For as long as I can remember, I have wanted to be a mom. I started babysitting when I was just 9 years old and continued to do so through college. I have always loved children and “borrowed” my friends’ children on a regular basis. When I was in my mid-20s, I would often say that if I got to be 35, wasn’t married, and had no prospects for marriage, I was going to go to a sperm bank and use a turkey baster. Fast forward 10 years: Me, at age 35, not married and not involved with anyone. And so my journey to a child began.
Fast forward another 2 years. I had moved back to my hometown so I could be near my family, bought a house, lost weight, and was on the brink of my first donor insemination. I was beyond excited!! The morning of my insemination, … Continue reading
Four years ago this month I conceived my first child by a non-medicated, interuterine insemination. I hadn’t been a Thinker for long. Or perhaps, I had been a Thinker my whole life. The certainty that I would never marry and have children was something that haunted my thoughts since I was in my early twenties. Until I separated the two life events, becoming a mother seemed all but hopeless. I thought about it only in terms of what would never be.
For over a decade, I mourned the loss of what came so easily to most women: a family. Once I gave myself permission to research the possibilities of single motherhood, things happened very quickly. Within a month I had read everything I could find on the topic. I began contacting adoption agencies. The official responses were consistently negative. A social worker at a domestic agency said to me, “No … Continue reading
My mother was a single mother. My father died, and I don’t remember him. I don’t know if that is the reason why becoming a single mother by choice was never Plan B for me, but it might have played a role. I did do the whole relationship thing for a while, but when my relationship ended, and after spending years working all over the world, and loving my freedom, I went back to my personal Plan A – becoming a single mom by choice.
I never did picture mom, dad, and kids as the perfect family when I was a kid. Having a great mom was quite enough. I grew up in a liberal environment, where family structures were hardly ever questioned. I used a known donor to conceive both my kids, and now have a wonderful daughter and a great son. We live in Eastern Europe, where I … Continue reading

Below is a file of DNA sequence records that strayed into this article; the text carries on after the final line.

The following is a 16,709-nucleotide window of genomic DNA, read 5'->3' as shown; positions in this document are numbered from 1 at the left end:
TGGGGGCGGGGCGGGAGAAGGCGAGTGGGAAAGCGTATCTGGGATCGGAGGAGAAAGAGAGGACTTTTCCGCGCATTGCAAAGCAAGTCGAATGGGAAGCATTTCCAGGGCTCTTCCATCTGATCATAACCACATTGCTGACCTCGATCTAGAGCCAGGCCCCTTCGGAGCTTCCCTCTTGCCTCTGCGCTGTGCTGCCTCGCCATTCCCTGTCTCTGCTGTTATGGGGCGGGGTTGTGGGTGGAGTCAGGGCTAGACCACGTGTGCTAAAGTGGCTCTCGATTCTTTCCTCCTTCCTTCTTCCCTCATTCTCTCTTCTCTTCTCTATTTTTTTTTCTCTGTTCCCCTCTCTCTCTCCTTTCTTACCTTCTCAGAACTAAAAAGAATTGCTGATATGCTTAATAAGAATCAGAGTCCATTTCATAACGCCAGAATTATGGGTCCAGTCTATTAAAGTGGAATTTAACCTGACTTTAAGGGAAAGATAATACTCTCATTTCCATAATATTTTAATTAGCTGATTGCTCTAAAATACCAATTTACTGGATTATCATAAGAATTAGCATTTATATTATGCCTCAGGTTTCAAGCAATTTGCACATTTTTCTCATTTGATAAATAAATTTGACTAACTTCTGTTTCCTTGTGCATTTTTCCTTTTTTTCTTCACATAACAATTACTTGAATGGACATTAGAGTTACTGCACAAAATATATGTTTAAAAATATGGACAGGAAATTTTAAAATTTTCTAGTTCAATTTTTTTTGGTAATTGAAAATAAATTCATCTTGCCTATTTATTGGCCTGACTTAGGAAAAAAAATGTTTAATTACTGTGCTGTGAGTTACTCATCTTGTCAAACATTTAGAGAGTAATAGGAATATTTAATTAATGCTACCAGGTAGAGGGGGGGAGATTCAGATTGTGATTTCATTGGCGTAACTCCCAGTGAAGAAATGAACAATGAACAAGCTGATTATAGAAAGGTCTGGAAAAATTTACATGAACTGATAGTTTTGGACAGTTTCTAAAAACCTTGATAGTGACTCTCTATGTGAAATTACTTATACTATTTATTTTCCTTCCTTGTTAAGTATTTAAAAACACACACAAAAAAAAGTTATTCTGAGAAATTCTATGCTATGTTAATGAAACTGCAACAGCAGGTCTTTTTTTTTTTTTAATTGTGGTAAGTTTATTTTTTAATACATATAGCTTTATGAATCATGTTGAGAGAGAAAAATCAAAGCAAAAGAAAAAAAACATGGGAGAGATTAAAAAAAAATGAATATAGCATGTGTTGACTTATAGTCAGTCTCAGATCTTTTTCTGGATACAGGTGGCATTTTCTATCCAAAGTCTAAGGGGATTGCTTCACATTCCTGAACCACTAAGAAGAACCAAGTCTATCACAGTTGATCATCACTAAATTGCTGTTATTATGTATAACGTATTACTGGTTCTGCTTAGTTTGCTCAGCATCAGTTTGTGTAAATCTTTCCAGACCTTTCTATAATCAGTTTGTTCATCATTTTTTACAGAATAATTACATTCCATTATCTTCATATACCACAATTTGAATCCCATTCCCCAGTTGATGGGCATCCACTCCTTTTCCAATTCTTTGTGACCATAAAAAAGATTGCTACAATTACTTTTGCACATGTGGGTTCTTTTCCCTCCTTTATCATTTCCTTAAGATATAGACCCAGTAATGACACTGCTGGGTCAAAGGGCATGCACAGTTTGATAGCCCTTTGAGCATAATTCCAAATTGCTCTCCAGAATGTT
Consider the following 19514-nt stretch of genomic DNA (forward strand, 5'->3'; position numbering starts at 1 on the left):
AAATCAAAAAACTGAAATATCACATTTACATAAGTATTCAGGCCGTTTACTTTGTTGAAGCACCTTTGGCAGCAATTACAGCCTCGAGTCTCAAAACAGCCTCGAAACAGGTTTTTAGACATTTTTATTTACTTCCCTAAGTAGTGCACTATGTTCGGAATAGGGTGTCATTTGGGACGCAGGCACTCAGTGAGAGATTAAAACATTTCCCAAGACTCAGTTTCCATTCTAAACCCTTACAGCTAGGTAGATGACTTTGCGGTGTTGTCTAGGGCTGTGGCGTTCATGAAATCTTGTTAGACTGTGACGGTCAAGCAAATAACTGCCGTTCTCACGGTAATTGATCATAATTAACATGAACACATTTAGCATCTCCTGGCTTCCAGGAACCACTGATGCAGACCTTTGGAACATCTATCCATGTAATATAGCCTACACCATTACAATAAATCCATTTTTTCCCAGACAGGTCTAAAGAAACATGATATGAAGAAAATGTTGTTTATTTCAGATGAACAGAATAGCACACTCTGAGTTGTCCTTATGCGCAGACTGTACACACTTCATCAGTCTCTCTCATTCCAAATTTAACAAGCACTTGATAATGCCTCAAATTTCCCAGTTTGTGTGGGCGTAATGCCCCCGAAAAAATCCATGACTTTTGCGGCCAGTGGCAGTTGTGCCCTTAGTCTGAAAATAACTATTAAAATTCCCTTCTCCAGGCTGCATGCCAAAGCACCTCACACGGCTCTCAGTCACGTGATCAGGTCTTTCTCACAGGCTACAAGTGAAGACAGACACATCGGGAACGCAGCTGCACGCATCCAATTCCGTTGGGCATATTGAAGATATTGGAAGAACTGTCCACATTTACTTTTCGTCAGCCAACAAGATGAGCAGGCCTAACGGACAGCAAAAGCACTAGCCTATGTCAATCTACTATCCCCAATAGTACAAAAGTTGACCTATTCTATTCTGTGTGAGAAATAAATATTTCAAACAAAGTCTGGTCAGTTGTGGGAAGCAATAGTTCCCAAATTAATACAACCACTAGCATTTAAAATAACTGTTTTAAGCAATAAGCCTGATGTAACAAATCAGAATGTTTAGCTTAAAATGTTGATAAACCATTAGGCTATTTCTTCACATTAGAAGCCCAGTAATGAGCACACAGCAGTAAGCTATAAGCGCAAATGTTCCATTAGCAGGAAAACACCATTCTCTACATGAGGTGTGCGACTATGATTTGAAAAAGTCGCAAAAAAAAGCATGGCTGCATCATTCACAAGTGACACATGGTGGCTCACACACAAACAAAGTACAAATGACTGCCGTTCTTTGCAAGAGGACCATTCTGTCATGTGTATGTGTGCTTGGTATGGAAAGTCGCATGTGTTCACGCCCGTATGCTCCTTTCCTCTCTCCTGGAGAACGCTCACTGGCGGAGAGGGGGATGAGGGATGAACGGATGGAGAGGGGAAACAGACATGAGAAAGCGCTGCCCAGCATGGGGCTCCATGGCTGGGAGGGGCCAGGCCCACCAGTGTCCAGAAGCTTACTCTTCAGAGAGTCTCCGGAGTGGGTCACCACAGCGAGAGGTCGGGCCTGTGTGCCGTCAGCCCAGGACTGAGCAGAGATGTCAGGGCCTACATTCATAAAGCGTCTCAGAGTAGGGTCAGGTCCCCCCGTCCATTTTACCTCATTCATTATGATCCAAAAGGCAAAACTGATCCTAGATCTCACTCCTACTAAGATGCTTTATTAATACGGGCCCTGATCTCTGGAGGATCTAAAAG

I’m struggling with feelings I never thought I would have for my newly adopted 4-year-old son. It took a few months to come to grips with the fact that I do not love him the same as I do my 8-year-old biological son. It had not occurred to me that that was possible. It was somewhat therapeutic just recognizing it for what it is worth. I would like to think this difference will fade with time.
Responses from Our Wise SMC Forum Members:
“I hope you can give yourself a break. A 4-year-old comes with his own history, complicated by the whole issue of transition, further complicated with whatever trauma might exist related to his previous history and post-institutional stuff. The chances are very strong that the boy you are parenting now will be very different once he develops the confidence to know that you are his mom … Continue reading
Or how pursuing my dream of having a child made dating more fun.
As these musings might indicate, my single dating life was often riddled with worry. When dating a man, I was rarely fully present. My mind ran the back story. I’d size him up, then rocket mentally into an imagined future. Is he the right fit for me, and I for him? Is he commitment-phobic? Am I? Are we wasting our time?
Of course, sometimes, there was true hope and love. But the stifling “what-ifs” commanded my attention. Revelations. Then about a year ago, a crossroads moment appeared. My father was in the hospital, in what would turn out to be the last month of his life. I was about six months past the most painful breakup of my life, and about six months away from 40. While chatting with a friend during a business trip to New … Continue reading